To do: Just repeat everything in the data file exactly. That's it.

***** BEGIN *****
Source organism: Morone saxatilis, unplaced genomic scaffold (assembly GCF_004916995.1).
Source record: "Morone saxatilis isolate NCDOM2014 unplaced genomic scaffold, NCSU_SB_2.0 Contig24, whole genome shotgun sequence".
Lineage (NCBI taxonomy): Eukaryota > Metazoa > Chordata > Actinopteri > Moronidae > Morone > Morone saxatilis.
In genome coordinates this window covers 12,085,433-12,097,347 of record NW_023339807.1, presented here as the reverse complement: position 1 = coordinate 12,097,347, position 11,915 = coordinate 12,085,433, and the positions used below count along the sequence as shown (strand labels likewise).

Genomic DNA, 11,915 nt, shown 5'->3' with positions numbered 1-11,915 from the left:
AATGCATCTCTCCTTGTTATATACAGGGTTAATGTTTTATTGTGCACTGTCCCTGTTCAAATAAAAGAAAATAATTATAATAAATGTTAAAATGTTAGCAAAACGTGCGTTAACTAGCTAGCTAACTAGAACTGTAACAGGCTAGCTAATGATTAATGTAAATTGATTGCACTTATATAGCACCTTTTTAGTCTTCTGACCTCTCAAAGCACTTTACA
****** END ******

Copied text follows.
Source organism: Morone saxatilis, unplaced genomic scaffold (assembly GCF_004916995.1).
Source record: "Morone saxatilis isolate NCDOM2014 unplaced genomic scaffold, NCSU_SB_2.0 Contig24, whole genome shotgun sequence".
Lineage (NCBI taxonomy): Eukaryota > Metazoa > Chordata > Actinopteri > Moronidae > Morone > Morone saxatilis.
In genome coordinates this window covers 12,085,433-12,097,347 of record NW_023339807.1, presented here as the reverse complement: position 1 = coordinate 12,097,347, position 11,915 = coordinate 12,085,433, and the positions used below count along the sequence as shown (strand labels likewise).

Genomic DNA, 11,915 nt, shown 5'->3' with positions numbered 1-11,915 from the left:
AATGCATCTCTCCTTGTTATATACAGGGTTAATGTTTTATTGTGCACTGTCCCTGTTCAAATAAAAGAAAATAATTATAATAAATGTTAAAATGTTAGCAAAACGTGCGTTAACTAGCTAGCTAACTAGAACTGTAACAGGCTAGCTAATGATTAATGTAAATTGATTGCACTTATATAGCACCTTTTTAGTCTTCTGACCTCTCAAAGCACTTTACA